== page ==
"The single biggest problem in communication is the illusion that it has taken place." George Bernard Shaw
My head is still spinning after facilitating a series of Media Skills Training workshops to blue chip clients within the energy sector. Make no mistake - these organizations are the heavy-hitters, the Real McCoy movers and shakers in their industry.
Fraught with a frightening myriad of issues as overwhelming as global warming, environmental sustainability, alternative energy sources and the size of their carbon footprint, one would imagine that they have their key messages crystallized to a blinding shine, ever ready to draw upon a wealth of knowledge and a plethora of facts to drive their arguments home.
Sadly, often the converse is true. It's one thing to be media ready and to have practiced how you look and sound in the unforgiving glare of the public spotlight, but it serves no purpose being media savvy if you aren't clear about your key messages. It's a bit like running a marathon before you've actually learnt to walk.
Assaulting a reporter with bricks of corporate or technical jargon, waxing lyrical about something that could easily be conveyed in a crisp sound bite, and playing for too much time can and will land you in more hot water than you can imagine.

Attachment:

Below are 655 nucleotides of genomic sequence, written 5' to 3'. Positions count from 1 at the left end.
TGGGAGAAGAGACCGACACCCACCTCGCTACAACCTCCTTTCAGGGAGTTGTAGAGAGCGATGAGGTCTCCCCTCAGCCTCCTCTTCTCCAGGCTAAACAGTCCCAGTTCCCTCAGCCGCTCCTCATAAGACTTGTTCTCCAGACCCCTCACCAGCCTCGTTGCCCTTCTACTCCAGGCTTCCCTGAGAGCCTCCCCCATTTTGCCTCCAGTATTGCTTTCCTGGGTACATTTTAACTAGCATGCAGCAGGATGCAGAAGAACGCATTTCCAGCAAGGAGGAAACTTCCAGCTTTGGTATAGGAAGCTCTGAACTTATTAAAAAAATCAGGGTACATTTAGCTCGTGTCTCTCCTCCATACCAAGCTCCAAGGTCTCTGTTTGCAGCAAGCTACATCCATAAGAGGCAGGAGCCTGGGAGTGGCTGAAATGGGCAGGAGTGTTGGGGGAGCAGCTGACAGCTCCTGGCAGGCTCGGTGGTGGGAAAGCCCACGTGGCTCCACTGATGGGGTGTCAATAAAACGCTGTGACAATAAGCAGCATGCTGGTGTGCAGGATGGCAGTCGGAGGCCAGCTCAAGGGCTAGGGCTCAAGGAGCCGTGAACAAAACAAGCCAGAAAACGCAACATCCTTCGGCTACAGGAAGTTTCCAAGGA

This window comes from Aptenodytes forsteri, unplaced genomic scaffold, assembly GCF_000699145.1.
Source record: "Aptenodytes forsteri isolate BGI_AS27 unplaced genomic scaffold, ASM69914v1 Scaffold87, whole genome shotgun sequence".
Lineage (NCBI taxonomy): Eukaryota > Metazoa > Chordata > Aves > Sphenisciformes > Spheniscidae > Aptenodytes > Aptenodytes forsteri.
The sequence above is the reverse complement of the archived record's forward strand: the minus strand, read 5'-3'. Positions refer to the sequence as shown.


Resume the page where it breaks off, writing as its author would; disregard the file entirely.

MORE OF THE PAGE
The media is often criticized - and sometimes correctly - for misquoting an interviewee. The way to mitigate this risk is to be clear about exactly what it is you want to get out there before actually putting both feet in your mouth and changing gear.
If you know precisely what it is that you want to say before opening your mouth, a reporter will find it somewhat difficult to put words in your mouth and to lead you down their particular garden path.
You need to be in the enviable position of having stock responses at your fingertips to a diverse range of questions ranging from the easier to the more controversial - without looking as if you are reaching for something that will remain forever out of your grasp.
That, in its simplest form, is what credibility is about. Anything else is farcical. Tips around having a clear message
- Know what it is that you want to say. Leaving nothing open to interpretation. It's no point complaining to a reporter after the fact that what you meant to say was...
- Ensure everyone in your organization sings off the same hymn sheet. Too many times, messages are determined at top level and are completely misconstrued the further down the line they travel.
- Be open and frank. Ducking and diving doesn't make a thorny issue go away. But once you've tackled it, move along - or else you'll run the risk of entrenching the negativity in the minds of your audience.
- Get to the point. Long and rambling verbiage says nothing. And anyway, your audience really isn't interested in everything you have to say.
- During a safety briefing at the start of one of my workshops, a corporate communications executive went through the safety drill, monotonously droning on about what her audience should do in the case of a fire. Not a single soul listened. Not even when she referred to the fire DIStinguisher.